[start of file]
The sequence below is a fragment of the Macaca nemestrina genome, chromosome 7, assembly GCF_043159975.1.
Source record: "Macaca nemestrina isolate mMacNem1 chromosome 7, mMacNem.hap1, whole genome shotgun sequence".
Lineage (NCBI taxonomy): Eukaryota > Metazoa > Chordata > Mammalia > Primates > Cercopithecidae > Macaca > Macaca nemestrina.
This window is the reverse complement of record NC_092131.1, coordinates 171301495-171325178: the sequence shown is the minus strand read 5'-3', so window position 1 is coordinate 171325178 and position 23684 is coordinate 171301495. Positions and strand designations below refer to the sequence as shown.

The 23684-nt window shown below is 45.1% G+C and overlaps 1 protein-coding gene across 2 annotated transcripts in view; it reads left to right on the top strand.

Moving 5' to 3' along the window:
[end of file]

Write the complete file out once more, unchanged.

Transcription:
The sequence below is a fragment of the Macaca nemestrina genome, chromosome 7, assembly GCF_043159975.1.
Source record: "Macaca nemestrina isolate mMacNem1 chromosome 7, mMacNem.hap1, whole genome shotgun sequence".
Lineage (NCBI taxonomy): Eukaryota > Metazoa > Chordata > Mammalia > Primates > Cercopithecidae > Macaca > Macaca nemestrina.
This window is the reverse complement of record NC_092131.1, coordinates 171301495-171325178: the sequence shown is the minus strand read 5'-3', so window position 1 is coordinate 171325178 and position 23684 is coordinate 171301495. Positions and strand designations below refer to the sequence as shown.

The 23684-nt window shown below is 45.1% G+C and overlaps 1 protein-coding gene across 2 annotated transcripts in view; it reads left to right on the top strand.

Moving 5' to 3' along the window: